Member Spotlight - June 2021

Jim & Kathy Manna


Before Jim and Kathy “discovered” Fine Line, they met far away from St. Charles in Alaska. Kathy was in high school and worked at The Cat and Fiddle, her mother’s teenage nightclub in Anchorage. Jim was based with the Air Force in Anchorage and managed a GI band that played at the club. After Jim left the military, he worked as an insurance inspector but longed for less severe winters. Following her graduation from high school, Kathy and Jim married. They left Alaska the next day and moved to Lombard where Jim was born and grew up. He began a 31 year career in management with the Northern Trust Company in Chicago and Kathy over the years worked with in data processing, as a personal banker and occupational therapist. In 1987 the Manna’s moved to Geneva where they continued to raise their two daughters. 

Having been advised to choose activities that they could share as a couple, Kathy was inspired by the ceramics classes she took at College of Du Page, and she suggested that they take classes at Fine Line. By the late 1980’s, Fine Line had moved to its new location on the west side of St. Charles. Making the trek from Geneva to Fine Line proved to be very challenging in the winter since Randall Road was not the developed road it is now and the wind would blast their car as they made the trip. Their first ceramics teacher was Martha Griffith. Jim focused on hand built work for the first five years, but then decided to give the wheel a try. He was encouraged to perfect his skills when his father asked Jim to make vessels that would be used as urns

for him and Jim’s mother. Jim found he had a knack for wheel throwing and ended up creating urns for many of his relatives. He submitted several of his pieces to be considered for the 2009 book 500 Raku. The piece that was chosen features the intense Raku colors that he learned to use at a Raku workshop. He has described his work as decorative, and he found that throwing on the wheel provided a release from the work regimen of his day job. Kathy continued to work on the wheel and called her work functional. At Fine Line, Jim and Kathy participated in the inaugural Raku Day, which evolved spontaneously outside of the Barn. In the beginning, before there was a Kavanagh building, ceramics classes were taught in a small room in the north side of the barn (now the knitting studio). Each class did a Raku project, so Raku was an integral part of the ceramics program.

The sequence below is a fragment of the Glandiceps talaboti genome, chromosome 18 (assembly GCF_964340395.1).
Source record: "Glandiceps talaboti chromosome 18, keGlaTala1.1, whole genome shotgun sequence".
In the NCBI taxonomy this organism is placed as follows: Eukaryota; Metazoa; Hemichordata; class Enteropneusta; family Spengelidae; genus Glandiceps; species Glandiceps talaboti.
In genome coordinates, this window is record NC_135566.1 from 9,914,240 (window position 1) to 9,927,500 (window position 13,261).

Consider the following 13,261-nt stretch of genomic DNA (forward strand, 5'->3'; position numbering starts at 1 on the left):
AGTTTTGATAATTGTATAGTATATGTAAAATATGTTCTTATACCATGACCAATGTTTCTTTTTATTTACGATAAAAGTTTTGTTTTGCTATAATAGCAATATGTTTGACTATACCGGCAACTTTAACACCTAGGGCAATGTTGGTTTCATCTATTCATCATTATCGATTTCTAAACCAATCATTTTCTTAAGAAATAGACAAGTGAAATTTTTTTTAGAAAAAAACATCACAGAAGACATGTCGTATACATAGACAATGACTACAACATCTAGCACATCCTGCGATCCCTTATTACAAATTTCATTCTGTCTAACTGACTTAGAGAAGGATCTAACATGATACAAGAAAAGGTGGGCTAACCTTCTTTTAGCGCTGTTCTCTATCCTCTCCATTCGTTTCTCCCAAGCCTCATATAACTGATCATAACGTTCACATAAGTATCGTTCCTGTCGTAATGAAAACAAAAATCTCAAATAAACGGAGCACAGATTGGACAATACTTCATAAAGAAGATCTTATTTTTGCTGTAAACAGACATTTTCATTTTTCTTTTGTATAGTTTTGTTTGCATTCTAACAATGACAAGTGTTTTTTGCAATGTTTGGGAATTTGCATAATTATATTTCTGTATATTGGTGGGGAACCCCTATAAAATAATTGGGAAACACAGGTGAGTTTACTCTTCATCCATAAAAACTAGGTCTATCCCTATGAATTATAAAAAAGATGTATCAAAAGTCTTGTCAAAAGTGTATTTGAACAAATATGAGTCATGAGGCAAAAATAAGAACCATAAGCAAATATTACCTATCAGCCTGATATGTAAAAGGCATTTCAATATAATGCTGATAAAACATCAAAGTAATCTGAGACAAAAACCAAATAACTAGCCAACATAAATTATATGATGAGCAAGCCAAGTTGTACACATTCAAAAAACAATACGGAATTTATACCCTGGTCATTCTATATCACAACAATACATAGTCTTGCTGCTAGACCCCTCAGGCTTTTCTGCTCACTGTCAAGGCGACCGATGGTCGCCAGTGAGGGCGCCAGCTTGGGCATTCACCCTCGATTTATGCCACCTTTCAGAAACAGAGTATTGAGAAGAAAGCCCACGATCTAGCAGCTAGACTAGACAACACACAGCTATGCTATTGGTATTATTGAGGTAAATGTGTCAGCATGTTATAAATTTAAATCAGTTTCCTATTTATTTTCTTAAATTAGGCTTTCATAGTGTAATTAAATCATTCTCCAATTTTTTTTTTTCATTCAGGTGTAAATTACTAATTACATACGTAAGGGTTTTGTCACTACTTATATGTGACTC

The shared “couples experience” that Jim chose was golf. This choice inspired the Manna’s to travel south during the winter months to play golf and find studios where they could work on pottery. It turns out Kathy became an accomplished golfer. They have learned many techniques from the many ceramic artists and instructors they met over the years. Jim and Kathy found that ceramic techniques varied depending on the instructor’s approach to the discipline. Some teachers advocated “following the rules” while other shared tips for “breaking the rules”. The Manna’s found value in both approaches and made many new friends along the way. 

In addition to their shared love of ceramics and golf, Kathy and Jim also became dedicated Fine Line volunteers. Kathy was instrumental in creating beautiful garden spaces around the buildings and along the new Bolcum Road entrance. Many of the plants she nurtured were perennials and native plants, and the gardens thrived. It was not uncommon to find her watering plants and shrubs and pulling weeds in all kinds of weather from spring through fall. Jim began mowing the grass in 2000 when Geraldine injured her shoulder and could not run the tractor. What began as a short-term lawn mowing job became a long-term commitment to Fine Line. He also helped out with many other jobs around the campus - there certainly were always many jobs that needed to be done! Jim and Kathy acknowledged that Denise was the driving force for Fine Line and had a magnetic personality. No one ever turned down her requests, but she also invested great amounts of time and creativity to make Fine Line a thriving community. The three Fine Line founders – Denise, Geraldine and Peter complemented each other and contributed to the development of Fine Line. Jim’s connection to Fine Line had another twist - Geraldine had been his 7th grade teacher at Sacred Heart School in Lombard. Along with devoting many volunteer hours, Jim and Kathy had many fond memories of the annual Fine Line Christmas parties, dinners and making cookies as they watched Fine Line grow in size, programs and class offerings.


When asked what words of wisdom he would share with people, Jim said that he and Kathy found that “luck played an important part in their lives and that people should be willing to accept opportunities that come up.” Fine Line is a richer place because the Manna’s chose to “seize the day” and make Fine Line an important part of their lives.